Approximately 300 Germans and 7,000 Jews were killed in the uprising, and another 7,000 Jews were deported to Treblinka. The outcome was preordained, but the dramatic act of resistance helped raise the morale of Jews everywhere, if only briefly.

The cover page of The Stroop Report with International Military Tribunal in Nuremberg markings

holo3

Warsaw Jewish Museum Opens on Ghetto Uprising Anniversary
By Piotr Skolimowski - April 19, 2013

Poland is hoping for an image makeover today as it marks the 70th anniversary of the Warsaw Ghetto uprising with the unofficial opening of the Museum of the History of Polish Jews.
The 13,000 square-meter (140,000 square feet) building sits on the historical site of the Warsaw Ghetto amid gray apartment blocks built using rubble left over from the destruction of Europe’s biggest Jewish neighborhood during World War II.

“This museum will be a major bridge between Poland andIsrael,” Nili Amit, who handles relations between the two countries at the museum, said last week. “People from all over the world will love it.”

Poland’s role in the Holocaust is often miscast by global media, prompting criticism from Warsaw. About six million Jews were killed during World War II as Germany’s Nazis ran a campaign across Europe that included random executions,  plunder and death camps, many of them set up in occupied Poland.

By showing the coexistence of the two peoples through the centuries, the new museum will attempt to change Poland’s image as the home of camps, including the biggest one in Auschwitz.
….The Jewish population in Poland grew to 3.3 million before World War II. About 90 percent of them perished in Holocaust. The remainder left the country after the war in part due to communist-era persecutions.

The museum will run temporary displays, film screenings and educational workshops until the grand opening of the permanent exhibition featuring the history of Jews in Poland since the Middle Ages. That’s planned for the beginning of next year, according to Piotr Kossobudzki, a spokesman.
The museum’s exterior features glass panels with the patterns of the word “Po-lin” in Hebrew and Latin. It refers to a myth of the first Jewish settlers fleeing persecutions in western Europe in the 13th century. They settled in Poland after hearing a divine voice in the wood telling them “Po-lin,”which means “you should rest here” in Hebrew.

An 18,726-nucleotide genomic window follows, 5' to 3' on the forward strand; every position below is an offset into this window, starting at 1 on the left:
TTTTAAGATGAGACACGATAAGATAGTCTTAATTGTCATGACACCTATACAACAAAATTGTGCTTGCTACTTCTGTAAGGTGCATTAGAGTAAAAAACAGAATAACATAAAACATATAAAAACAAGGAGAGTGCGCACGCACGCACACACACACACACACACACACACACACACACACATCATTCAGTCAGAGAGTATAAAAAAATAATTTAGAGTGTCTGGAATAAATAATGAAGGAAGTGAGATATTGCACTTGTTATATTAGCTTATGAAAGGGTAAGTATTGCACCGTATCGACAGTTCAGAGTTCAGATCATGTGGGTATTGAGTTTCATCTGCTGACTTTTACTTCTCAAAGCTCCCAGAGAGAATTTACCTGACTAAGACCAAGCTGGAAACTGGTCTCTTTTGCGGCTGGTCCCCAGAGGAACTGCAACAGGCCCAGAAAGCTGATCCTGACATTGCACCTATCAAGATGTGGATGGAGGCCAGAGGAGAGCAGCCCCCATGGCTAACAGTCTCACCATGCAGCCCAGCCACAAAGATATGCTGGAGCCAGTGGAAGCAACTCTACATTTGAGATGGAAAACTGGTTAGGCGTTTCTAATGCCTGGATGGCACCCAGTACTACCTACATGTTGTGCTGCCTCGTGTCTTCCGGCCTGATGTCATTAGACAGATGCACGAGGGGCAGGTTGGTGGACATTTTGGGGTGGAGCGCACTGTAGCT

Virtual Shtetl

The museum is also running a web-based Virtual Shtetldatabase that compiles information about Jewish places in Poland from before and after the war. “Shtetl” is the Yiddish word for small town.
About 30,000 Israeli students visit Poland annually, according to Israel’s Education Ministry. The ministry wants to “integrate the museum” into the schedule of those trips, according to Amit. “There is huge interest to find your roots,” she said.
The main hall of the building, designed by Finnish architect Rainer Mahlamaki, features undulating sand-colored walls linked with one of the building’s five bridges. The rift between the walls is meant to symbolize the void left by the Holocaust.

Sirens Blare

Sirens rang out across Warsaw at 10 a.m. to mark the start of today’s events, with volunteers set to hand out thousands of daffodil badges in remembrance of Marek Edelmann, the last surviving uprising leader who died in 2009. Edelmann had laid daffodils at the monument to the uprising’s heroes in front of the museum.

Polish President Bronislaw Komorowski addressed a gathering at the monument, including two survivors of the uprising: Havka Folman Raban and Simha Rotem, who’s known as “Kazik” and helped Jewish fighters flee through an an underground passage.
“Due to Germany’s insane plan, Warsaw became the biggest ghetto of occupied Europe,” Komorowski said today. “The uprising is an important part of the history of Warsaw and Poland.”
The uprising began on April 19, 1943 as Nazis attempted to wipe out the remainder of Jews living in the ghetto in time for Hitler’s birthday the next day. The Germans, facing fighting groups and inhabitants barricaded in bunkers, began systematically burning down the ghetto. For almost a month, the Jewish fighters battled the Germans in what was the first popular uprising in a city in Nazi-occupied Europe.

As many as 3,000 people holding burning candles will line what once were the ghetto walls in the so-called “chain of remembrance” to commemorate the dead on April 21. Jews made up one-third of the capital’s population before the war.

A survey by the Homo Homini research institute found that 23 percent of Polish high-school students thought Jews won the ghetto uprising. The poll, commissioned by Jewish Community of Warsaw, was carried out among 1,250 students aged 17-18 and didn’t give a margin of error.
“Young people in Poland aren’t really aware of the common history they share with Jews,” said Piotr Wasowski, 16, one of the organizers of today’s events. “I’m hoping  this will change.”